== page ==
Figure 2 shows the individual responses to the exercise strategy at 1 year. It can be seen that there are 82% responders (among whom 25% are good responders losing more than 10% of the initial weight), and 18 % non responders. As shown on Figure 3, weight loss at 3 months is a predictor of weight loss at 1 year (r=0,523 p<0,001) but not at 2 and 3 years. The level at which LIPOXmax occurs is a predictor of weight loss at 1 year (r=-0,346 p<0,001) but not at 2 and 3 years. Weight loss at 3 months is a predictor of weight loss at 1 year (r=0,523 p<0,001) but not at 2 and 3 years. As shown on Figure 4, at 1-year subjects with LIPOX max in the lower quartile (<35% VO2max n=23) lose less weight than the others (-2,3 ± 0,98 vs -5,4 ± 0,83 p=0,05) but this difference vanishes over time.
Figure 2. Individual weight loss responses in the LIPOXmax group. There are 82% responders (among whom 25% are good responders losing more than 10% of the initial weight), and 18 % non responders who lose no weight or even gain weight.
Figure 3. Correlation between weight loss at 3 months and weight loss at 1 year.
Figure 4. Comparison of the lipid oxidation curve among good fat oxidizers (the 3 highest quartiles of LIPOXmax) and the lower quartile.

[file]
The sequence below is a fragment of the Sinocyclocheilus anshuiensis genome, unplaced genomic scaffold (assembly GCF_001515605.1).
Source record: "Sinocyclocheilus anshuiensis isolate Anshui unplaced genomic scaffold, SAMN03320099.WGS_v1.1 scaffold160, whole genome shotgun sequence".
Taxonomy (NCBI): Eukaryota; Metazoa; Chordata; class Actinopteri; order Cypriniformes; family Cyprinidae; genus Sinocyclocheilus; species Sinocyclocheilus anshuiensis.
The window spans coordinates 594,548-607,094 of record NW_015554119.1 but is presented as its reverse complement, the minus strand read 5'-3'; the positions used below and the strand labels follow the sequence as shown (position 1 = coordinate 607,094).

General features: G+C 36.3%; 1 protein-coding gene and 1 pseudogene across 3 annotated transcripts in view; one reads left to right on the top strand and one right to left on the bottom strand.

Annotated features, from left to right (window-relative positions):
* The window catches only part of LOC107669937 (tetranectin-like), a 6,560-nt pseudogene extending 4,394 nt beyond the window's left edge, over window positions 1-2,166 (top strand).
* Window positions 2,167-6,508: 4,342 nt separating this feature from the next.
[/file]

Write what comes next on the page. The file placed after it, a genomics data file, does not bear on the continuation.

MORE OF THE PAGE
Figure 5. Comparison of weight loss among good fat oxidizers (the 3 highest quartiles of LIPOXmax) and the lower quartile (low fat oxidizers) defined according to the initial exercise calorimetry.
This study evidences for the first time that low intensity exercise training targeted at the LIPOXmax maintains its weight-reducing effect 3 years, while diet, used as a comparator, is no longer efficient. In addition, we show that this effect is initially related to muscular ability to oxidize lipids. In the subset of subjects who are already “good fat oxidizers “at the onset of the study, better results of weight loss are evidenced.
The main limit of this study is obviously that this is an observational study, without initial randomization. However the cohort of LIPOXmax trained subjects is compared to two control groups. The groups LIPOXmax and LFD are matched for BMI and age, but the control group is slightly younger (p=0.016) than the two others. This modest difference in age is not likely to induce a bias, since it is not likely that younger people are prone to a lower weight loss. The opposite should rather be expected. Therefore, our groups are probably well matched for possible confounding factors.